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Tweet longer on Twitter

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Twitter is a great social networking website that can be used in a variety of different ways. Some people use it to post messages to friends and relatives, but others use it as a source of news and information or to post it. But why does it have that 140 character limit? It's strange, but it would alter the service compeletely if you could post 500 words or more. It just wouldn't be the same. No-one wants to write pages of waffle, or to read it, but wouldn't it be useful if we could squeeze in a few more characters? Do you struggle to get your message across in the space provided? Here are some tips that will enable you to say more, but without going over the 140 character limit on Twitter.

One way to squeeze in more words is to miss out the vowels. For example, "Ths sntnce is stll rdbl evn though mst of the vowls hve bn tkn out." You can save quite a few characters and enough for an extra word or two in your posting. Another technique is to take out the spaces too, "ThsSntnceIsStllRdblEvnThoughMstOfTheVowlsHveBnTknOut." It's a struggle to read, but it's just possible. Those are just two methods and it's not easy to do, so here are some alternatives.

Tweet Compressor uses the fact that there are special characters like the Roman numerals iv (4) and vi (6), and instead of them being two characters, they are actually one special character. There are other combinations too, like cc, ms, ns and others. You can type your message in the top box then copy the shortened version from the box below and paste it into your tweet.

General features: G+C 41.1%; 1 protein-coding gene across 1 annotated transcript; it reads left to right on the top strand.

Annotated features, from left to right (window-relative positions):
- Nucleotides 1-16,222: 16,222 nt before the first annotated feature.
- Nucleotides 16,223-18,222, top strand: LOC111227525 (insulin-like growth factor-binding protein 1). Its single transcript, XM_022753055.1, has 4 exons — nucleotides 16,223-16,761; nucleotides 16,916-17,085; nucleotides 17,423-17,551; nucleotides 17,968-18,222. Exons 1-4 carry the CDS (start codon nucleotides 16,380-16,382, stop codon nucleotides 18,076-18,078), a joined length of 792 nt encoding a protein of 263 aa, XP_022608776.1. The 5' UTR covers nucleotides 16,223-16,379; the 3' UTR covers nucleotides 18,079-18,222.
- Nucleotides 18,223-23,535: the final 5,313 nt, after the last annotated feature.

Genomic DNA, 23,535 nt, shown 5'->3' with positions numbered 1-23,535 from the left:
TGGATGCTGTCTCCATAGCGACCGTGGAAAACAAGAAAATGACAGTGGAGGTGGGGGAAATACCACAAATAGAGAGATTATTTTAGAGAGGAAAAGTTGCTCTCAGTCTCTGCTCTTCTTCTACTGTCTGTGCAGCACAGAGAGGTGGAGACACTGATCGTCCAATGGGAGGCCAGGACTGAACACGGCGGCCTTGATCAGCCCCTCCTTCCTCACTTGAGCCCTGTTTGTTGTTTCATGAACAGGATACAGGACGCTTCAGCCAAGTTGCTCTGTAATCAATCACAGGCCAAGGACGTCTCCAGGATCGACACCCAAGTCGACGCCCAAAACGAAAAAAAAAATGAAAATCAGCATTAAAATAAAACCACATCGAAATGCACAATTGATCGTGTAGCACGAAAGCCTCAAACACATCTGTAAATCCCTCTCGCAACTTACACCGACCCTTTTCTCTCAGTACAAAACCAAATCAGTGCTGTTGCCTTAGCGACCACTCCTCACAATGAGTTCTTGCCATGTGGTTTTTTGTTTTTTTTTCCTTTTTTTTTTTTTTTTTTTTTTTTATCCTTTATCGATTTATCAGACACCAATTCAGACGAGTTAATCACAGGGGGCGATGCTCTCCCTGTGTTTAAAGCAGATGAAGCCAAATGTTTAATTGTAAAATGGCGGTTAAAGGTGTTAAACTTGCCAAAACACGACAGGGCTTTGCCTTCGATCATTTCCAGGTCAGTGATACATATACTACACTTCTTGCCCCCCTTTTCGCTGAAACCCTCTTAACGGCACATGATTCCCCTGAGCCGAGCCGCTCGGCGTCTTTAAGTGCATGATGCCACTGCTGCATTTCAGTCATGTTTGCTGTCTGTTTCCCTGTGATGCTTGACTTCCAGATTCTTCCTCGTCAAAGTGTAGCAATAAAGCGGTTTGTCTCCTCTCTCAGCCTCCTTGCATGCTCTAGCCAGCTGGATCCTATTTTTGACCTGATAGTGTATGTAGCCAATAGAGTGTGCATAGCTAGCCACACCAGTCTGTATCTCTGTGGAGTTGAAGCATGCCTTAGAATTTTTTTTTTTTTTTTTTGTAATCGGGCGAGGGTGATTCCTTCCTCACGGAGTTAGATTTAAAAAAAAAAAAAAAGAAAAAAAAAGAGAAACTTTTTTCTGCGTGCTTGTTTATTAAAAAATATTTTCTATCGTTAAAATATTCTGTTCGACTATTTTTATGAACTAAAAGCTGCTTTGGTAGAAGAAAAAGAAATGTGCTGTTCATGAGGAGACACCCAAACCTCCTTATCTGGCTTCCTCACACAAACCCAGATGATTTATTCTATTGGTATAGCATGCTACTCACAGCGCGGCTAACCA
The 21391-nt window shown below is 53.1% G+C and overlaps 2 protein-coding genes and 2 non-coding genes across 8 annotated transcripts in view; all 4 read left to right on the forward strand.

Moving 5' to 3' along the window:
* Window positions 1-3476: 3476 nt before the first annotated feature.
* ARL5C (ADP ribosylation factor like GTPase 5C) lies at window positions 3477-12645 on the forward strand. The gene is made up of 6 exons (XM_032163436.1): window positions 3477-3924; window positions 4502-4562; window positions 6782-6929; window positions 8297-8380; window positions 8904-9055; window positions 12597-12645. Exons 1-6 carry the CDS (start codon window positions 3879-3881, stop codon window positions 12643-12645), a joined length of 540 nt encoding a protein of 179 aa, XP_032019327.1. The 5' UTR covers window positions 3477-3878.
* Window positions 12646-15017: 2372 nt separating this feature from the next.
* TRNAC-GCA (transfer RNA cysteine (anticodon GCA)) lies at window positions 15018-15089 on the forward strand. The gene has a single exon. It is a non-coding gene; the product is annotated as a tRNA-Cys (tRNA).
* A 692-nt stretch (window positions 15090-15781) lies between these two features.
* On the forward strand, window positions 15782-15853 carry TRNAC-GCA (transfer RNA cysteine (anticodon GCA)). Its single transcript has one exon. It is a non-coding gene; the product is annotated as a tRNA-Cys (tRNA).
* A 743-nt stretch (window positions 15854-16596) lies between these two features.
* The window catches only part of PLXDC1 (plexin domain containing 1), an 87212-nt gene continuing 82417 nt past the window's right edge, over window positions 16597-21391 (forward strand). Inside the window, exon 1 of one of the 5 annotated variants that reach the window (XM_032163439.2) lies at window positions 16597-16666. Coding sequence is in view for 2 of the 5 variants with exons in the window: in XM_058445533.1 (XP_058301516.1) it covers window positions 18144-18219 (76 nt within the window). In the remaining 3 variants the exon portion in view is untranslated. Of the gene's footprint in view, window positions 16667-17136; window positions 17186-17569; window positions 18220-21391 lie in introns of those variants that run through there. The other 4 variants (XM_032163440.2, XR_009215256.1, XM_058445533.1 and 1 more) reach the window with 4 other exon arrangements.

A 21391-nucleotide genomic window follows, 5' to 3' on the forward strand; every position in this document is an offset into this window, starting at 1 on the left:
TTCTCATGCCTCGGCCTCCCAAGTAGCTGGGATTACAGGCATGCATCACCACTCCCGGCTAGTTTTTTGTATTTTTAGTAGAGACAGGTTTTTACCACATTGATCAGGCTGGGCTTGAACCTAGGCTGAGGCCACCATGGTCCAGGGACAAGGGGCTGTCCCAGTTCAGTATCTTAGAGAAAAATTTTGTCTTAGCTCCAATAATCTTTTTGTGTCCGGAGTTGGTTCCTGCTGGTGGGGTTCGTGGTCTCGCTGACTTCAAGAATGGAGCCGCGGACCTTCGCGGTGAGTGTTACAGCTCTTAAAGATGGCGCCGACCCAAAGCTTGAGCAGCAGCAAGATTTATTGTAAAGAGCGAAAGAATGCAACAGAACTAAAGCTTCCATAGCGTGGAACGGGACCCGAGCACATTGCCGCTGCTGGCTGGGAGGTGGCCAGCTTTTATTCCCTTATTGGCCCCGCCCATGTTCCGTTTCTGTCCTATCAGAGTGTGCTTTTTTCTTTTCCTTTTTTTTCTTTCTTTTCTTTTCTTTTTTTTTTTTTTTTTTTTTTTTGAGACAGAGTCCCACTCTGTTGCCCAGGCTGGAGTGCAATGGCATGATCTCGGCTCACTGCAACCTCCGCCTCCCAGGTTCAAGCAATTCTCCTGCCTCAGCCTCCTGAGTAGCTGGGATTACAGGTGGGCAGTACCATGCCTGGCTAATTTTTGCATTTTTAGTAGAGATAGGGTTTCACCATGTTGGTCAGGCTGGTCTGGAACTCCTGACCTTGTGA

Maxitweet takes this idea a stage further and it is a very clever web app that compresses your tweets. Like Tweet Compressor, it replaces two characters with one and the clever thing is that there are 10 different levels of compression. You simply click the level buttons to see the changes and when you're happy you can copy the result and post it on Twitter.

Maxitweet

Tweet Cut enables you to enter your message and then it replaces certain words with common abreviations. So if you said "See you tomorrow" it would shorten it to "cya 2moro" and this saves a few characters. It uses the sort of abreviations you might use on a mobile phone, so you get 'l8r' for 'later' and so on. It's easy to use and quite useful.

There are a bunch of other services, but what they do is allow you to write a long message and then they provide you with a URL. So you tweet the URL and hope someone click it and reads your posting. It's not quite the same thing and you might as well get a blog and then just post links in Twitter.



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